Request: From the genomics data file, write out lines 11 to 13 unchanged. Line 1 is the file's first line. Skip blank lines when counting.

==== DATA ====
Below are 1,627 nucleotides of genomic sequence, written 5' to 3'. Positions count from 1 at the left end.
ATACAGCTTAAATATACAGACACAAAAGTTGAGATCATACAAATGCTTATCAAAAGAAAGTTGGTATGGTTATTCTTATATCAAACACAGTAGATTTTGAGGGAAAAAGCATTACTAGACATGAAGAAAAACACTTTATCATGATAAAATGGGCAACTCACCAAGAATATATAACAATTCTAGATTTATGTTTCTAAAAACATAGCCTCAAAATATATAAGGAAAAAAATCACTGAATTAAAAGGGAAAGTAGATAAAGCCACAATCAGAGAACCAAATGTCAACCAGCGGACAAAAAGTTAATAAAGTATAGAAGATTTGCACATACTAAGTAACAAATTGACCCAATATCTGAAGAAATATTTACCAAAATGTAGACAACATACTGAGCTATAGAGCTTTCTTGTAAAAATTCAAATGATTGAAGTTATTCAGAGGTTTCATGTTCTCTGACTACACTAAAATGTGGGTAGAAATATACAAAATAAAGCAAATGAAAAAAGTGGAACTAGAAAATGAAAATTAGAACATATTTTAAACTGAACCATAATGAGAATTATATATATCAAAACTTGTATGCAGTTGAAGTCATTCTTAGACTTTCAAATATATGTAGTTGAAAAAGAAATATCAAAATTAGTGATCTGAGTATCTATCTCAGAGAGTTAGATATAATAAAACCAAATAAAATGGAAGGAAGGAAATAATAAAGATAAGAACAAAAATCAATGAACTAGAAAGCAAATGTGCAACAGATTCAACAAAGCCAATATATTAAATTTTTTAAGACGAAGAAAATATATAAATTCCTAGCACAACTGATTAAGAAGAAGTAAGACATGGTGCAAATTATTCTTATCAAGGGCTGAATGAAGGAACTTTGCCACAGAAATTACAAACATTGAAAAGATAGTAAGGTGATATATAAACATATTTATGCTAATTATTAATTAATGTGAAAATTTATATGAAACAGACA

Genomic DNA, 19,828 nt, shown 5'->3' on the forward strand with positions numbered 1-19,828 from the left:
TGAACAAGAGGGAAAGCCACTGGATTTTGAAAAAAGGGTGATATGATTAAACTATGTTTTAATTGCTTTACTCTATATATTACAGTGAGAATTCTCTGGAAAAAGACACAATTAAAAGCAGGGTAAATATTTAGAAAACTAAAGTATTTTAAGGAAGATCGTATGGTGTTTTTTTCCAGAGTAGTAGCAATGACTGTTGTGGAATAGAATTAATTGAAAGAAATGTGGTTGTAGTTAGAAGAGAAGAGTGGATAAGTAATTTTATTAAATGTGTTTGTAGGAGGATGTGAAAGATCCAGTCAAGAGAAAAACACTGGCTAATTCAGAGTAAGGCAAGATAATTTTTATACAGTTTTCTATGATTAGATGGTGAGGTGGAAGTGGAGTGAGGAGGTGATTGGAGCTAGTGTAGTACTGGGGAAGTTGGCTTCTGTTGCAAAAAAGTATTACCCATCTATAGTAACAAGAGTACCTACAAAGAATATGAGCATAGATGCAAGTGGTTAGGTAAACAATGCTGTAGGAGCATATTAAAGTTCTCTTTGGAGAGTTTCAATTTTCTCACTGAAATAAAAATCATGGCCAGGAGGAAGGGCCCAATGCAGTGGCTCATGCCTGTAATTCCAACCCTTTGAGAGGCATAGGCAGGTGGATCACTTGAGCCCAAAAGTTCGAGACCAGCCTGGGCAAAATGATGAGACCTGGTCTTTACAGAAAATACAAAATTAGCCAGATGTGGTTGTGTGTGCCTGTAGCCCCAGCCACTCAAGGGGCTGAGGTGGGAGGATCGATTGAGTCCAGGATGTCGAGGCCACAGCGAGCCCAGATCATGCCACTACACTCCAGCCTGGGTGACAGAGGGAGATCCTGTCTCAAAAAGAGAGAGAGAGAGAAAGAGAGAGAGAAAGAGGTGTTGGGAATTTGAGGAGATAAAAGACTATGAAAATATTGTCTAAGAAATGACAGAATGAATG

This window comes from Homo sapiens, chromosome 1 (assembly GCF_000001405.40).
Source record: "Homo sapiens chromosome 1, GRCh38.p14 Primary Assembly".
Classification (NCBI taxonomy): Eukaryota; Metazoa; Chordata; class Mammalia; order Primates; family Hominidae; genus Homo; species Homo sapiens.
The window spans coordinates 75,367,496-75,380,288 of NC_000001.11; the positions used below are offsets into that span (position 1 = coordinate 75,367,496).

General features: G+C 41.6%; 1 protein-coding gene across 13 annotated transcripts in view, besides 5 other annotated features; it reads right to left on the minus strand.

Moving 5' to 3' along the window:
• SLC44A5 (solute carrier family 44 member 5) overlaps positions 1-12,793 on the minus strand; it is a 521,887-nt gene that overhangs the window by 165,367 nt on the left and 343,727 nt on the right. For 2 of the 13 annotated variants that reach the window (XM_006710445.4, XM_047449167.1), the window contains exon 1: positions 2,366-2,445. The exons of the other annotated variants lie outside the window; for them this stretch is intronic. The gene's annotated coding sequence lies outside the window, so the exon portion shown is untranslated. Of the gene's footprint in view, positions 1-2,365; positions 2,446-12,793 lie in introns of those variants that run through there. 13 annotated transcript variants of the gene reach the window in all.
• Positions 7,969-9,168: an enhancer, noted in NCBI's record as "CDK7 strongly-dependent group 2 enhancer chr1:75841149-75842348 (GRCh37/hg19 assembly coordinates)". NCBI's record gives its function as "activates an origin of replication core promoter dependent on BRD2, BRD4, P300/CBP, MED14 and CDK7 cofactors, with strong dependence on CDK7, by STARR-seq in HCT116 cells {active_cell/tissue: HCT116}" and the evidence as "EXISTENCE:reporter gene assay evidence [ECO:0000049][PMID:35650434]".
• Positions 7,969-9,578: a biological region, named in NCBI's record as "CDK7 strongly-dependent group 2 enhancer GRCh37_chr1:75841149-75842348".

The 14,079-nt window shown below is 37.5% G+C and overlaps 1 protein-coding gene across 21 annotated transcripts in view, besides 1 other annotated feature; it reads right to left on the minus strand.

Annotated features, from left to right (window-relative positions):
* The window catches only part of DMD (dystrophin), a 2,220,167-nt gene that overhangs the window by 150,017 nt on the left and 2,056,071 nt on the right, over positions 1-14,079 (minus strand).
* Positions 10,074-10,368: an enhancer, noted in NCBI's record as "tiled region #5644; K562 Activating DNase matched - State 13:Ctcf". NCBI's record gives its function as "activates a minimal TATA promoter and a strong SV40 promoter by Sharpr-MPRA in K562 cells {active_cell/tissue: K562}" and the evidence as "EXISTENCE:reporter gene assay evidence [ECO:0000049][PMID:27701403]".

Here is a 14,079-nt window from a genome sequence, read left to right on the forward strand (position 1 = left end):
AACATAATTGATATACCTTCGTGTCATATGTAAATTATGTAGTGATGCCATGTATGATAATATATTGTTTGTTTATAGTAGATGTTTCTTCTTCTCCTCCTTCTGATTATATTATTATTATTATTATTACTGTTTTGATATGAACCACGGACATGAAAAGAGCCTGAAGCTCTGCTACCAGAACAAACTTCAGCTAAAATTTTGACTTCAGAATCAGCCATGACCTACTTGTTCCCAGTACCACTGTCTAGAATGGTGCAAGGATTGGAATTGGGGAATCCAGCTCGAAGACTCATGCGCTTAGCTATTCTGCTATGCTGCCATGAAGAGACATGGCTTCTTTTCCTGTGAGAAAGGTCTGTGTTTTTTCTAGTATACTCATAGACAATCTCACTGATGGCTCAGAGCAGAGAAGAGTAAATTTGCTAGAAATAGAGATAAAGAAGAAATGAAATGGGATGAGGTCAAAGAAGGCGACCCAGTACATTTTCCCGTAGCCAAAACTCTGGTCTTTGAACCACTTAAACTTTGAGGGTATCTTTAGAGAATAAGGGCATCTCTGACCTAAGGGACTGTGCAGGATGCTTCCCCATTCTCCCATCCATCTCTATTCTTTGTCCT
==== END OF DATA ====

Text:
• SLC44A5 (solute carrier family 44 member 5) overlaps positions 1-12,793 on the minus strand; it is a 521,887-nt gene that overhangs the window by 165,367 nt on the left and 343,727 nt on the right. For 2 of the 13 annotated variants that reach the window (XM_006710445.4, XM_047449167.1), the window contains exon 1: positions 2,366-2,445. The exons of the other annotated variants lie outside the window; for them this stretch is intronic. The gene's annotated coding sequence lies outside the window, so the exon portion shown is untranslated. Of the gene's footprint in view, positions 1-2,365; positions 2,446-12,793 lie in introns of those variants that run through there. 13 annotated transcript variants of the gene reach the window in all.
• Positions 7,969-9,168: an enhancer, noted in NCBI's record as "CDK7 strongly-dependent group 2 enhancer chr1:75841149-75842348 (GRCh37/hg19 assembly coordinates)". NCBI's record gives its function as "activates an origin of replication core promoter dependent on BRD2, BRD4, P300/CBP, MED14 and CDK7 cofactors, with strong dependence on CDK7, by STARR-seq in HCT116 cells {active_cell/tissue: HCT116}" and the evidence as "EXISTENCE:reporter gene assay evidence [ECO:0000049][PMID:35650434]".
• Positions 7,969-9,578: a biological region, named in NCBI's record as "CDK7 strongly-dependent group 2 enhancer GRCh37_chr1:75841149-75842348".